I tried to study the impact of the batting order change using ZIPS projections. I was a little disappointed in the results.
I used the average plate appearances by batting order position in the AL last year. The second spot had 103 more plate appearances on average than the 8th spot. That made sense as it is close to 6x18.
I then compared a Dozier with 735 plate appearances to a Dozier with 632 plate appearances. (Yes... I know he is not going to play 162 games and neither
It will be interesting to watch three teams as they try to pull themselves out of the basement. The Twins, Cubs and and Astros all have set out different path towards success. They also represent the three very different markets and revenue streams.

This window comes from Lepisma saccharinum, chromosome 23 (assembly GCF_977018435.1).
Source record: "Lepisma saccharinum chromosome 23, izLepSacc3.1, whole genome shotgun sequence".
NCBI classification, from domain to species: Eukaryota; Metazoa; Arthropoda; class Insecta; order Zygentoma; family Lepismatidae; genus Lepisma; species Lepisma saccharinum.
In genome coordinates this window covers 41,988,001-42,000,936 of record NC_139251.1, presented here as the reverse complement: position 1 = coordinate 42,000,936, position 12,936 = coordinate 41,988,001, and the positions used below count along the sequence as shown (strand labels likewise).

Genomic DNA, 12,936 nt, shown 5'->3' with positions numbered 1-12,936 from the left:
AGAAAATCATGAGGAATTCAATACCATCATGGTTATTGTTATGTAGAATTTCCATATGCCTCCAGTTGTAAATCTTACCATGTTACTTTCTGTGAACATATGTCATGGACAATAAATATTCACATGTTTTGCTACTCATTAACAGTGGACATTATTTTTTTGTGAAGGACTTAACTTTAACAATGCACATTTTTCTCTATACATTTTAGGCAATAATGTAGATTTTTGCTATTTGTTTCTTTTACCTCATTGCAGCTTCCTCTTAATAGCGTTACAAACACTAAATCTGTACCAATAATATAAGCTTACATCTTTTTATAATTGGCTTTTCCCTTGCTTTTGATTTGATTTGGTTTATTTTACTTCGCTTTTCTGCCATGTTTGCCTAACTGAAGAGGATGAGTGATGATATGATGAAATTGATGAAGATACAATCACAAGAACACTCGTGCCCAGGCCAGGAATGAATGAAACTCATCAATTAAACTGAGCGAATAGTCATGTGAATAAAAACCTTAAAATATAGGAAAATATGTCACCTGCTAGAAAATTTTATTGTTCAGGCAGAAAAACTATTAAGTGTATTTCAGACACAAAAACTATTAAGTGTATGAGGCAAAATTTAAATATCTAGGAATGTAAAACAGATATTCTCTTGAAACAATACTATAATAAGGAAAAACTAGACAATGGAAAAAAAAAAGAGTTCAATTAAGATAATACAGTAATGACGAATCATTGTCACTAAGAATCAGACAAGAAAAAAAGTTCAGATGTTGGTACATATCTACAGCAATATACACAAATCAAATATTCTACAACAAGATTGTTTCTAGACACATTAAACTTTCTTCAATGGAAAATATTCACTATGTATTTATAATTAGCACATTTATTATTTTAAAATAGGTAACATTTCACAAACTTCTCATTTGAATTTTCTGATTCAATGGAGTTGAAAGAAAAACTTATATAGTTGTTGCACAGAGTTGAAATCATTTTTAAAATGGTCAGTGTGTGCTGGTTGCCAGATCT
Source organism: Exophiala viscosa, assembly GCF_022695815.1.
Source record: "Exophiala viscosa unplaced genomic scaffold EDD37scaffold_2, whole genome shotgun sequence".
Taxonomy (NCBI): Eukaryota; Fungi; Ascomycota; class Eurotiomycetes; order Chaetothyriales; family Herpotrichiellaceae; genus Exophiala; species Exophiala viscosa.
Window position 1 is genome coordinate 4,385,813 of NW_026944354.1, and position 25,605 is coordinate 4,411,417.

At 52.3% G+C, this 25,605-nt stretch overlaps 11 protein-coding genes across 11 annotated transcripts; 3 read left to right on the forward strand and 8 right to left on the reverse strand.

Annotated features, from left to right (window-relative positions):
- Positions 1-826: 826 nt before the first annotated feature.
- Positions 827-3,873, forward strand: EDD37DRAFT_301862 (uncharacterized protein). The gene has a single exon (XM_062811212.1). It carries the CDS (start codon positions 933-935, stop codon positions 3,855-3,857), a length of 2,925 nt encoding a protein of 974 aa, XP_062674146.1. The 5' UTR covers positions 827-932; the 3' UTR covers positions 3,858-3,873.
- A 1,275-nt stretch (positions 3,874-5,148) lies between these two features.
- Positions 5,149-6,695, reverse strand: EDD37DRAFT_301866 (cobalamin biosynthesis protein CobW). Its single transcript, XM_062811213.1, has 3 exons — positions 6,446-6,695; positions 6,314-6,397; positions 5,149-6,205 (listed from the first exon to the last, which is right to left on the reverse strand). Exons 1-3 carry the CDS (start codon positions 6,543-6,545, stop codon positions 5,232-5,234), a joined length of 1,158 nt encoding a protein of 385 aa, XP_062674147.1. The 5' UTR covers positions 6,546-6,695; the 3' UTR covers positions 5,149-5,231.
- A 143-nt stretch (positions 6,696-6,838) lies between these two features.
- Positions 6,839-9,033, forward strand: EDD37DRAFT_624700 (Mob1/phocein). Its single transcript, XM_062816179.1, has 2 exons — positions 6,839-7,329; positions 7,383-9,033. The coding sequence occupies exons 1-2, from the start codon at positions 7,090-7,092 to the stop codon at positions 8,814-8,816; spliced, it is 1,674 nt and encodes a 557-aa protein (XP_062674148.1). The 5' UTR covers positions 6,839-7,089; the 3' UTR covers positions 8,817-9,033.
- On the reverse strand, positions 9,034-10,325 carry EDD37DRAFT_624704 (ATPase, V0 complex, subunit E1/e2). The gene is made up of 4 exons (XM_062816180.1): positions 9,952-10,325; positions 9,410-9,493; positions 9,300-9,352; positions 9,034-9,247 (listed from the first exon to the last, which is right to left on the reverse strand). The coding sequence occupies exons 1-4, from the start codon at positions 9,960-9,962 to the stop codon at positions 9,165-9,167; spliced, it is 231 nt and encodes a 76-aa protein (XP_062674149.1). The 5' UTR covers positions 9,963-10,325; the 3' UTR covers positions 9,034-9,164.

The Cubs have purged salaries in trades and then are putting money back in for next year. They will probably not match last year's payroll, but they will spend the most of the three. They also have the most revenue. Will the additions
In the current era of baseball it doesn't make sense to quantify pitchers as #X starter. It used to be that #1 or #2 starters would get more starts because they would skip over guys at the back end of the rotation. I think Verlander and the Tigers are the only team that did that with any consistency.
Virtually all teams roll their starters so that all slots get about the same number of starts. Even when the opportunity at the all star break comes to skip some starts at the back end,
Updated 12-17-2012 at 10:16 PM by jorgenswest